English". Anglos very rarely go to St-Léonard, and Italians have
few reasons to make a trip to Beaconsfield. Jewish kids growing up in Côte-St-Luc
or Hampstead may go to Jewish schools, hang out with Jewish friends, and work
in Jewish environments, so that they have very few extensive interactions with
speakers of non-Jewish English until they go to university or get a job downtown.
Residential concentration insulates the children of immigrant groups from the
"native Canadian" model to which they might otherwise assimilate.
It also reinforces ethnic linguistic features, which become entrenched as symbols
of community membership.
Of course, Montreal is not the only city in North America with concentrations
of particular ethnic groups in certain neighborhoods. To be sure, ethnolinguistic
differences can also be heard in some other multi-ethnic cities, like Boston,
New York City, and Toronto. However, they seem to be particularly strong and
enduring in Montreal. For an explanation, we turn to the other important factor
in Montreal’s ethnolinguistic diversity: the dominance of French. Apart from
small communities of anglophones elsewhere in Quebec, Montreal is unique in
being the only major city in North America (that is, the United States and Canada)
where English is a minority language on a community-wide basis. Statistics Canada’s
data on people’s "mother tongues" in greater Montreal show that 67%
of the city have French as their mother tongue, 13% have English, and 18% have
a language other than French or English (though many of the latter group also
speak French and/or English, and some would qualify as "anglophones"
in our study); 2% report two or more mother tongues. The fact that French rather
than English is the ambient language in Montreal, and the official language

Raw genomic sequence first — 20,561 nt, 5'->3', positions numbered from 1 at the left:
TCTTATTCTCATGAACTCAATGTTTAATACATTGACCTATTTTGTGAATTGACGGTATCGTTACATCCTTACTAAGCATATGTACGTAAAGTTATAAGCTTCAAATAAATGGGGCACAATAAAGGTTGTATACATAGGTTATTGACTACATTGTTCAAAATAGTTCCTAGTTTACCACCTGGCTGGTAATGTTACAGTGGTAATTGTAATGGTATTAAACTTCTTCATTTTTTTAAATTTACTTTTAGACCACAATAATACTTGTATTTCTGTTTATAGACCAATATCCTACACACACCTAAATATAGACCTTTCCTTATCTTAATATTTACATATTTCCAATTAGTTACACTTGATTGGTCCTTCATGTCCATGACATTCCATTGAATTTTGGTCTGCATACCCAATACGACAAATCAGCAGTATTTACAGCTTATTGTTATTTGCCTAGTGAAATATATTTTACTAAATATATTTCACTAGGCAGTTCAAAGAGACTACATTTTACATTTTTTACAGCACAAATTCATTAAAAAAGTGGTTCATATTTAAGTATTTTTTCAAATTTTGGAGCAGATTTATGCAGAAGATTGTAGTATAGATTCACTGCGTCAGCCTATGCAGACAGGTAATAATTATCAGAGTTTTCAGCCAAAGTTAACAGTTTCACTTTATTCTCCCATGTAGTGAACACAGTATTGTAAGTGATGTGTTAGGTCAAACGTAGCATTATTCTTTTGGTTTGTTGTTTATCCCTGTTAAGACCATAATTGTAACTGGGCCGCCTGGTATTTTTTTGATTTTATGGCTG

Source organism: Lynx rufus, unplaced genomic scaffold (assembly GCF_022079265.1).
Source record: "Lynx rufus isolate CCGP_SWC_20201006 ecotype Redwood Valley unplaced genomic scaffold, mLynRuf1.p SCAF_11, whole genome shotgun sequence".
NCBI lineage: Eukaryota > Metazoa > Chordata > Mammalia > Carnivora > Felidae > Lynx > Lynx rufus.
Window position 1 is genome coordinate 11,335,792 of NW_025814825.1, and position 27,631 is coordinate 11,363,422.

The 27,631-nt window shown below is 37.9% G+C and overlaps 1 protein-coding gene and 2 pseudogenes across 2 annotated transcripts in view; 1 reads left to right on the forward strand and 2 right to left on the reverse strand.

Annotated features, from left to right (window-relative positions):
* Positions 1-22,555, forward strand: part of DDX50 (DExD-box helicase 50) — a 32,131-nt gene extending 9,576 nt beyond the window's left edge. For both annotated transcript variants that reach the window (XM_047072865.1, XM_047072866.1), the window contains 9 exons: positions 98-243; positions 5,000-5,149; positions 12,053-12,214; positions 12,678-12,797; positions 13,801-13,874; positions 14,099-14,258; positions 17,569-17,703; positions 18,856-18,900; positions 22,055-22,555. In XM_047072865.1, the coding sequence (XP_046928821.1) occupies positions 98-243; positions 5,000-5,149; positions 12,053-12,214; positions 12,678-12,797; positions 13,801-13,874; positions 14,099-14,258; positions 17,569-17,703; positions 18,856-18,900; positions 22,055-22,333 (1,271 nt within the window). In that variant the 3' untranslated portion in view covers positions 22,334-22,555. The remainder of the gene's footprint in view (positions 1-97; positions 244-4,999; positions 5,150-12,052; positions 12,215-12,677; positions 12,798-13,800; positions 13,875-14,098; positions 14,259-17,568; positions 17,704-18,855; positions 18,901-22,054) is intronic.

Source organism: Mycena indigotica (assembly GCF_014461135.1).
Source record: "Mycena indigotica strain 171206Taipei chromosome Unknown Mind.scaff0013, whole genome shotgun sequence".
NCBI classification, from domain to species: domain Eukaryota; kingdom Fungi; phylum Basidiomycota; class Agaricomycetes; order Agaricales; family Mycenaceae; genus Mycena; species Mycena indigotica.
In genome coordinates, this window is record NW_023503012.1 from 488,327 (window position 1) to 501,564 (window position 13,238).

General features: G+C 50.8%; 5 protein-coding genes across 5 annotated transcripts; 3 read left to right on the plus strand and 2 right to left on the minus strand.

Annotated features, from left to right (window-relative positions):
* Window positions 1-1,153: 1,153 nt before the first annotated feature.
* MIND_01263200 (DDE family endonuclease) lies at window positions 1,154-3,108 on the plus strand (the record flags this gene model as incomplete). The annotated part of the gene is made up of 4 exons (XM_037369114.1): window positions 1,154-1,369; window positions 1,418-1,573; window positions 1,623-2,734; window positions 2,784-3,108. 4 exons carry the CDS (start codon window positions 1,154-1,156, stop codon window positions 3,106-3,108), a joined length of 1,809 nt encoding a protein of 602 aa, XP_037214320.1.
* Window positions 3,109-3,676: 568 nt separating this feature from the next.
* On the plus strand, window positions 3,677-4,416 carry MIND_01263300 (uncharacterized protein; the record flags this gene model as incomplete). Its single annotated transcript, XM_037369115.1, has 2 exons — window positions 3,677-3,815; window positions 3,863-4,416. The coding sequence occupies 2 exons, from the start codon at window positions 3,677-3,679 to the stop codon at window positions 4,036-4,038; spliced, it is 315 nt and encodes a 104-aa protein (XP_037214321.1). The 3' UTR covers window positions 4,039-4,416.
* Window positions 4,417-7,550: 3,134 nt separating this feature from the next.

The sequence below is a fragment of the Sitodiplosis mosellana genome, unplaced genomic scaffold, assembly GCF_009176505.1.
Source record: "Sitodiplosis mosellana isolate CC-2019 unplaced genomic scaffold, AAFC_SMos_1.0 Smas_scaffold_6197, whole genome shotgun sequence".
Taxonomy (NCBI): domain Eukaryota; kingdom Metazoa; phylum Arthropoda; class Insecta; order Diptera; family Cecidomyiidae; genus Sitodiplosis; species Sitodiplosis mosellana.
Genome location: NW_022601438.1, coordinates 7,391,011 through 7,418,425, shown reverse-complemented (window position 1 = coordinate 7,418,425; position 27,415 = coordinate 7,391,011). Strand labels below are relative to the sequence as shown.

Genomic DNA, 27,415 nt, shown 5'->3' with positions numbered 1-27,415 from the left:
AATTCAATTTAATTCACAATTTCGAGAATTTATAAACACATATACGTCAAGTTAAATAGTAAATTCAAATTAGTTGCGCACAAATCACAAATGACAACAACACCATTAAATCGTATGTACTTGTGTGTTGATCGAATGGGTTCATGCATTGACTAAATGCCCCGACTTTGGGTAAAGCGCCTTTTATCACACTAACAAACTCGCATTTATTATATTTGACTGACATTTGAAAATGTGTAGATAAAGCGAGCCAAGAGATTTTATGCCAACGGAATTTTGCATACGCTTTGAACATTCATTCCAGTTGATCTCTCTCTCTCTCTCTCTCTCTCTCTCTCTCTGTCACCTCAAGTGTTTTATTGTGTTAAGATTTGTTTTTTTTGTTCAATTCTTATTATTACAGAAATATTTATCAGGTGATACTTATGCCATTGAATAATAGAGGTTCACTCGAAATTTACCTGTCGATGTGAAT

of work and public life, probably acts as another constraint on the speed with
which the children of immigrants assimilate to mainstream Canadian English.
This is particularly true of recent immigrant families who come under a new
law that compels them to send their kids to French schools, where English is
taught as a second language. When much of the language people hear in the streets,
on the bus, or at work is French, there is that much less exposure to native
Canadian English models that might act as targets for assimilation. This means
that ethnic patterns in English, which in majority English communities tend
to disappear within one generation, hang on a lot longer in Montreal.
WANT TO PARTICIPATE?
If you’re a member of one of the ethnic groups we’re studying and you’d like
to participate in our research, please contact us: we’d love to discuss it with
you. We’re especially interested in people who have lived their whole lives
in Greater Montreal, and whose parents and spouse (where applicable) are from
the same ethnic group. Participants are asked to read a list of words and discuss
their opinions and experiences of life in Montreal in a tape-recorded interview
that lasts about one hour. They are compensated for their time. For more information,
contact Erika Lawrance, our Lab Administrator, at (514) 398-8828, or firstname.lastname@example.org.